But see, here's the thing. This is not the work of some hack writer schelepping $200 feature articles for an advertorial section of the Polukaville Post. It's the first sentence of a New York Times Book Review Editors' Choice novel, winner of the National Book Critics Circle Award and the Los Angeles Times Book Prize and a Booker Prize finalist.
Swap out "Jane" for "Briony" and you have the first sentence of Ian McEwan's "Atonement."
I haven't read enough yet to assess whether McEwan's mastery of the language in general and the sentence in particular is, overall, good or bad. But I have a feeling he didn't get all those prizes for nuthin'.
So, what does this tell us about the adage "short sentences are best"? I haven't decided yet. I still greatly prefer short sentences. But I can see a clear difference between the long sentences constructed by novice feature writers and long sentences like the ones I see in the New Yorker and ones written by Cormac McCarthy, Truman Capote, and Ian McEwan.
Some hacky stuff I come across might read like: "After realizing that the walking of the dog had already been done by her mother, on this particular Sunday after getting out of school, Beulah happily informed her family of the impending visit of her beau." There's a real difference between crap like this (which I just made up as example) and those masterful long sentences. But I'll be damned if I can sum it up in a neat little package—yet.
Wednesday, September 17, 2008
I'm reading Truman Capote's In Cold Blood about the 1959 murder of a Kansas family. If Capote's account is to be believed (And I'm not sayin' it is. It's a great yarn, but the whole thing has a pre-James-Frey-James-Frey quality to it.), one of the murderers, Perry Smith, fancied himself a would-be intellectual and grammar stickler.
Capote reported that one of Smith's notebooks was a "personal dictionary" of words Smith believed "beautiful" or "useful" or at least "worth memorizing."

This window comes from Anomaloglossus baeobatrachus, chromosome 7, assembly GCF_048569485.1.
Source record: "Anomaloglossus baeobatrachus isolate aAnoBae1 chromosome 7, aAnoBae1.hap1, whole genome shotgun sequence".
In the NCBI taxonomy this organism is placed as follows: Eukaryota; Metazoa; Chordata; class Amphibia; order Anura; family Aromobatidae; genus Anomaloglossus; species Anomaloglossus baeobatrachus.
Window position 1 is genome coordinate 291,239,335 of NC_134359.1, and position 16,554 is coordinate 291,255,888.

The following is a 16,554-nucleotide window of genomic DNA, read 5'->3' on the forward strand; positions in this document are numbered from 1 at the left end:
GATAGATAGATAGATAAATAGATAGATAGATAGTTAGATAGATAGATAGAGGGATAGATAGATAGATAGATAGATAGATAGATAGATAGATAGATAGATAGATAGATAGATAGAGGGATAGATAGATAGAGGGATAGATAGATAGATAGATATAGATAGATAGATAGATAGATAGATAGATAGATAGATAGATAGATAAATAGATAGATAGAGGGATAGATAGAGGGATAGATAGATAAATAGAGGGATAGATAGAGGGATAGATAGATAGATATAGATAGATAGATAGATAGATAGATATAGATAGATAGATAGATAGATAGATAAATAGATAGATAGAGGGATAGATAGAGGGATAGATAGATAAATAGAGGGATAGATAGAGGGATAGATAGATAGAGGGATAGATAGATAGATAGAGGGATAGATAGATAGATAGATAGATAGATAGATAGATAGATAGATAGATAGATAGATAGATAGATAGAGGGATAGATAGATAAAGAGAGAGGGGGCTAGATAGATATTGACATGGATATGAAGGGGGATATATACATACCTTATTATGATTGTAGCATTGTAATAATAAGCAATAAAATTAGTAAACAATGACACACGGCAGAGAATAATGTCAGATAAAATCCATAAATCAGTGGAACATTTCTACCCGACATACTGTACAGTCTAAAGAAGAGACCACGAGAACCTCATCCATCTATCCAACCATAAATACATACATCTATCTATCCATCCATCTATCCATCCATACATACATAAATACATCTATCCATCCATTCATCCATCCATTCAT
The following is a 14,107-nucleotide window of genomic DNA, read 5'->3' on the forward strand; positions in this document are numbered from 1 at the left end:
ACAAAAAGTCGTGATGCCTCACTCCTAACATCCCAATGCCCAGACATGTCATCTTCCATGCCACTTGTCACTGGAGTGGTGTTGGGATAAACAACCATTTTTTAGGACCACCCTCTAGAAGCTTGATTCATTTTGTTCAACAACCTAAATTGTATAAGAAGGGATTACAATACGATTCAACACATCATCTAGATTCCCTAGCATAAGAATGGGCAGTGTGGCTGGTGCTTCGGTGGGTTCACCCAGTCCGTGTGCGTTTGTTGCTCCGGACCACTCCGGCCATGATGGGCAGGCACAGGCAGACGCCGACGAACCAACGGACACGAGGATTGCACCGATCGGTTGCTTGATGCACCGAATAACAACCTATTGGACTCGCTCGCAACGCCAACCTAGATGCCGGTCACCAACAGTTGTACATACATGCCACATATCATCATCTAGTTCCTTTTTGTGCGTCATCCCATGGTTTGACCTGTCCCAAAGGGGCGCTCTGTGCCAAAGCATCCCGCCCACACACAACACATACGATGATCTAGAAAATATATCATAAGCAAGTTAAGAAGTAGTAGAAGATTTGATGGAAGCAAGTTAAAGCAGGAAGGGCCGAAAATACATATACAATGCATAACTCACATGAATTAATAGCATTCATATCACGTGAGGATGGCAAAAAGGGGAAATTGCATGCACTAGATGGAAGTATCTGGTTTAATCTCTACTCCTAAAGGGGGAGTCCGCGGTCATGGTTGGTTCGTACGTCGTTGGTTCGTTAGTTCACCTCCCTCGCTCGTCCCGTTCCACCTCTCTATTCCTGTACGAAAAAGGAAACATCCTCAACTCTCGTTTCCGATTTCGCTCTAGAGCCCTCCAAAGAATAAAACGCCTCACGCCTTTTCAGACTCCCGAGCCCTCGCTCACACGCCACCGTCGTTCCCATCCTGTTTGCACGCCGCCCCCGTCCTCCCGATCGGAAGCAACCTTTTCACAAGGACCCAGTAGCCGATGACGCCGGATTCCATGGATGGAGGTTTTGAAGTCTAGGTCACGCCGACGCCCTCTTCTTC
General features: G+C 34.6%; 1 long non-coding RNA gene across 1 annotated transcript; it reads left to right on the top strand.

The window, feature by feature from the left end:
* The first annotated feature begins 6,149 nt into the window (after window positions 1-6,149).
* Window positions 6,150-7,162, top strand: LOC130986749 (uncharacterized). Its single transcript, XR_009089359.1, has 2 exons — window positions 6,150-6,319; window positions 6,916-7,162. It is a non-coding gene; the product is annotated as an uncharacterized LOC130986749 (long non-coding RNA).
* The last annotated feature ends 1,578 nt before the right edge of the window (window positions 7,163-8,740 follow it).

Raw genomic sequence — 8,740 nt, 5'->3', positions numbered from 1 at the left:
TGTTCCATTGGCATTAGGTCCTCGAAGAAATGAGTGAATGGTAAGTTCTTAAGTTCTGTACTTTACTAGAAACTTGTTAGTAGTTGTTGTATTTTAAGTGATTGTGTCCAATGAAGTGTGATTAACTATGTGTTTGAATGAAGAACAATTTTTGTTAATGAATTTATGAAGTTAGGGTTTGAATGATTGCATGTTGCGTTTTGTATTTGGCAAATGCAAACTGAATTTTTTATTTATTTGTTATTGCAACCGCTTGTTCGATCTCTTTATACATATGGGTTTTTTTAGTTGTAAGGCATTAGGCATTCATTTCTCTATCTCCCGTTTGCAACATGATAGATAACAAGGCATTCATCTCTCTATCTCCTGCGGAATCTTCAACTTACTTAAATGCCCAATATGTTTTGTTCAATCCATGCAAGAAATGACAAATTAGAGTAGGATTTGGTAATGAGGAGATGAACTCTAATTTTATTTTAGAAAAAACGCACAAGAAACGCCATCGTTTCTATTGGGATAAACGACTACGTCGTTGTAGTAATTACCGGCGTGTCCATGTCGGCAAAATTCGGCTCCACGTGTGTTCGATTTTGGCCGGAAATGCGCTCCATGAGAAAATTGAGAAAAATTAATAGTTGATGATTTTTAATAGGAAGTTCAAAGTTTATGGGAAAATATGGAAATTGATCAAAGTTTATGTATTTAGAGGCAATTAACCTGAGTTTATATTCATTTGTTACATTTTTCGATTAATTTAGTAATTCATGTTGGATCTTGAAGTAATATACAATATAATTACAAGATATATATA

Examples are given in red with Smith's definitions, followed by present-day dictionary definitions:
"thanatoid = deathlike"
Neither Webster's New World nor American Heritage has this, but American Heritage Stedman's Medical Dictionary (via Dictionary.com) does: "1. resembling death. 2. mortal; deadly."
"omnilingual = versed in languages"
Not listed in WNW, AH or Dictionary.com. But "omni" is a prefix and thus can be used to assemble words not listed in dictionaries. Of course, "omni" means "all" or "everywhere," according to WNW. So Smith's definition was imprecise.
"amerce = punishment, amount fixed by court"
American Heritage defines it: "to punish by a fine imposed arbitrarily at the discretion of the court."
"nescient = ignorance"
AH says it's "nescience" that means "ignorance."
"facinorous = atrociously wicked"
Neither WNW nor AH has this. Interestingly, Dictionary.com retrieves a definition from a source I've never seen there before. (If you're unfamiliar, Dictionary.com retrieves stuff from its own dictionary as well as from other sources.) For this word, Dictionary.com cites Webster's Revised Unabridged Dictionary to say the word means "atrociously wicked."
"hagiophobia = a morbid fear of holy places and things"
WNW, AH, D.com: not found
"lapidicolous = living under stones, as certain blind beetles"
WNW, AH, D.com: not found. Having once done a feature article on "lapidary" (work with gems/precious stones), I was curious about this one. So I pulled out my 1933 Oxford Universal Dictionary. Still didn't find "lapidicolous," but found another notable word: "lapidate. To throw stones at; also, to stone to death."